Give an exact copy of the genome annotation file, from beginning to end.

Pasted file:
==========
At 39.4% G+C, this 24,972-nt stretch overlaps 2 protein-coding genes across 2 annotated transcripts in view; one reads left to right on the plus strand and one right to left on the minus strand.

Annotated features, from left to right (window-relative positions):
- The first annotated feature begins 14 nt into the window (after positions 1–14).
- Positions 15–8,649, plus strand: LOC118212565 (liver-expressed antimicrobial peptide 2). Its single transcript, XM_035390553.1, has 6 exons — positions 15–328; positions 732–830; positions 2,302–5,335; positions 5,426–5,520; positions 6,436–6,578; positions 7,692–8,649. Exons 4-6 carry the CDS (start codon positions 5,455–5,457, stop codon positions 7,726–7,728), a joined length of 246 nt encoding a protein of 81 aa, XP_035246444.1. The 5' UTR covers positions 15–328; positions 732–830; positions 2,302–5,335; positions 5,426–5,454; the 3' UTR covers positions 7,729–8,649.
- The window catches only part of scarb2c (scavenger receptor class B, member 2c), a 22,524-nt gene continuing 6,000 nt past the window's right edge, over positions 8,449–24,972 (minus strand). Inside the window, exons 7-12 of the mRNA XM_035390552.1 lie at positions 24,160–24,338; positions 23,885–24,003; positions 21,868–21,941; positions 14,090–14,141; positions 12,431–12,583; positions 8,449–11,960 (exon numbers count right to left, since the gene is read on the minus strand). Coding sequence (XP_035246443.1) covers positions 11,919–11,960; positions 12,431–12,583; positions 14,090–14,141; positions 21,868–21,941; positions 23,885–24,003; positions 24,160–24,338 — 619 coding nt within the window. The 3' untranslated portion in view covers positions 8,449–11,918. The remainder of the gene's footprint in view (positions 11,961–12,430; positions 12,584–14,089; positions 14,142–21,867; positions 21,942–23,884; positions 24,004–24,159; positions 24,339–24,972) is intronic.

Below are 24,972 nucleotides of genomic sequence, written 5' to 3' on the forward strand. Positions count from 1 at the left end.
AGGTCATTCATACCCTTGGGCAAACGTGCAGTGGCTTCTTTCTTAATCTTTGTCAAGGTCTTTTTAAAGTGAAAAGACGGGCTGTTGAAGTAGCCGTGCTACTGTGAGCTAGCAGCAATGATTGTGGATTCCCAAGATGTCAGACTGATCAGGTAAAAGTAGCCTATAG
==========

At 39.4% G+C, this 24,972-nt stretch overlaps 2 protein-coding genes across 2 annotated transcripts in view; one reads left to right on the plus strand and one right to left on the minus strand.

Annotated features, from left to right (window-relative positions):
- The first annotated feature begins 14 nt into the window (after positions 1–14).
- Positions 15–8,649, plus strand: LOC118212565 (liver-expressed antimicrobial peptide 2). Its single transcript, XM_035390553.1, has 6 exons — positions 15–328; positions 732–830; positions 2,302–5,335; positions 5,426–5,520; positions 6,436–6,578; positions 7,692–8,649. Exons 4-6 carry the CDS (start codon positions 5,455–5,457, stop codon positions 7,726–7,728), a joined length of 246 nt encoding a protein of 81 aa, XP_035246444.1. The 5' UTR covers positions 15–328; positions 732–830; positions 2,302–5,335; positions 5,426–5,454; the 3' UTR covers positions 7,729–8,649.
- The window catches only part of scarb2c (scavenger receptor class B, member 2c), a 22,524-nt gene continuing 6,000 nt past the window's right edge, over positions 8,449–24,972 (minus strand). Inside the window, exons 7-12 of the mRNA XM_035390552.1 lie at positions 24,160–24,338; positions 23,885–24,003; positions 21,868–21,941; positions 14,090–14,141; positions 12,431–12,583; positions 8,449–11,960 (exon numbers count right to left, since the gene is read on the minus strand). Coding sequence (XP_035246443.1) covers positions 11,919–11,960; positions 12,431–12,583; positions 14,090–14,141; positions 21,868–21,941; positions 23,885–24,003; positions 24,160–24,338 — 619 coding nt within the window. The 3' untranslated portion in view covers positions 8,449–11,918. The remainder of the gene's footprint in view (positions 11,961–12,430; positions 12,584–14,089; positions 14,142–21,867; positions 21,942–23,884; positions 24,004–24,159; positions 24,339–24,972) is intronic.

Below are 24,972 nucleotides of genomic sequence, written 5' to 3' on the forward strand. Positions count from 1 at the left end.
AGGTCATTCATACCCTTGGGCAAACGTGCAGTGGCTTCTTTCTTAATCTTTGTCAAGGTCTTTTTAAAGTGAAAAGACGGGCTGTTGAAGTAGCCGTGCTACTGTGAGCTAGCAGCAATGATTGTGGATTCCCAAGATGTCAGACTGATCAGGTAAAAGTAGCCTATAG